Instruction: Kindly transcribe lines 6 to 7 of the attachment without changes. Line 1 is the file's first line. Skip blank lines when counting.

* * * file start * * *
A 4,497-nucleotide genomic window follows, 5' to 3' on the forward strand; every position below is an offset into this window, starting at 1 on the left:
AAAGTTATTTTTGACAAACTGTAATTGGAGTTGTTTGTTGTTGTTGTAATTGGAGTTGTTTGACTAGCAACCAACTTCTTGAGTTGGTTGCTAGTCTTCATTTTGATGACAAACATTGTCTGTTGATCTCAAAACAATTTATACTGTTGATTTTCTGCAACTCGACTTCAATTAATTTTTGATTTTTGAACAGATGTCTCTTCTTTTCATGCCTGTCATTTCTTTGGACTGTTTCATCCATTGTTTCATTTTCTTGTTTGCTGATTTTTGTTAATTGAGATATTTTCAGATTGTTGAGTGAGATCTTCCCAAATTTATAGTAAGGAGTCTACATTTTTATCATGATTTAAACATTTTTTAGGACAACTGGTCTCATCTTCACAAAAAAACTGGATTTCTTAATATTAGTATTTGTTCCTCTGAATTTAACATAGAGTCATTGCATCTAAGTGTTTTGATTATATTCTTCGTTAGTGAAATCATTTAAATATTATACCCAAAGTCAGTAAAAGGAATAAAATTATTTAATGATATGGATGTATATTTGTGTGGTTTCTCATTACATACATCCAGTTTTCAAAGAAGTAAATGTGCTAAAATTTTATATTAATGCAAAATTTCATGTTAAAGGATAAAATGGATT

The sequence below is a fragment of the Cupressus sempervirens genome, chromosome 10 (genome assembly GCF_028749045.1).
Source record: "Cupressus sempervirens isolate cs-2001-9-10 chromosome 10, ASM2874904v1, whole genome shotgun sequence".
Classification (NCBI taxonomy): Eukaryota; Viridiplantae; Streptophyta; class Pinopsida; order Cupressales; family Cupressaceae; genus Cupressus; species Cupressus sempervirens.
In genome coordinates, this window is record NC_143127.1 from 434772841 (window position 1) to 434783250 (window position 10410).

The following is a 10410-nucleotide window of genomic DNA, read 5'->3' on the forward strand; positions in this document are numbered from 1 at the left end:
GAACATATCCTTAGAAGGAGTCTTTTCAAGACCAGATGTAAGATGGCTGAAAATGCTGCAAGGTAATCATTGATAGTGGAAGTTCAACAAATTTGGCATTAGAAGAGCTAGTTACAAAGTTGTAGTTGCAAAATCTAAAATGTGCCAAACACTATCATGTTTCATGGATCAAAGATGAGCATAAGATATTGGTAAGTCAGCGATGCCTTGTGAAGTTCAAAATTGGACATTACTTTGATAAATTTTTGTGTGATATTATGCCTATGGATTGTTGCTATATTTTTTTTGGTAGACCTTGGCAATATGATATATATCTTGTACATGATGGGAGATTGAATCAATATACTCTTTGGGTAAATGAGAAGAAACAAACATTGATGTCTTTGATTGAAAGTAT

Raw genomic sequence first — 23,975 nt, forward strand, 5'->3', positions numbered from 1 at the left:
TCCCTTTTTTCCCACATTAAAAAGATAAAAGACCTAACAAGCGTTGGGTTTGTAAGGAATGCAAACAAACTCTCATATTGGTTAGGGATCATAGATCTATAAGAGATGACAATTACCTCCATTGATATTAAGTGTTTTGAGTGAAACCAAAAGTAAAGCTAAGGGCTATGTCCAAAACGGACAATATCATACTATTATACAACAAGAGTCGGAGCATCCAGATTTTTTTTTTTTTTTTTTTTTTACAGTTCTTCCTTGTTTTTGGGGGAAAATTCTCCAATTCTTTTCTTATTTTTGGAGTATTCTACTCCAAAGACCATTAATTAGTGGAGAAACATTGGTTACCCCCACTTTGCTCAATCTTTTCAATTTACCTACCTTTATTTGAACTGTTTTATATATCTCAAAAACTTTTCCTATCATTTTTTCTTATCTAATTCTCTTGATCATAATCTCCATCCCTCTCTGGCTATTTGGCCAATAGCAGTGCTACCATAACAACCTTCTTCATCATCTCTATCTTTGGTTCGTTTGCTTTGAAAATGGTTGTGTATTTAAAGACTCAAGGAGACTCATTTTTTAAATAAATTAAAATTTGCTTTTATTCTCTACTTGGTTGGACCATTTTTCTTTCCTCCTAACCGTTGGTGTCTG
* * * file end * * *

In genome coordinates, this window is record NC_143127.1 from 434772841 (window position 1) to 434783250 (window position 10410).

The following is a 10410-nucleotide window of genomic DNA, read 5'->3' on the forward strand; positions in this document are numbered from 1 at the left end: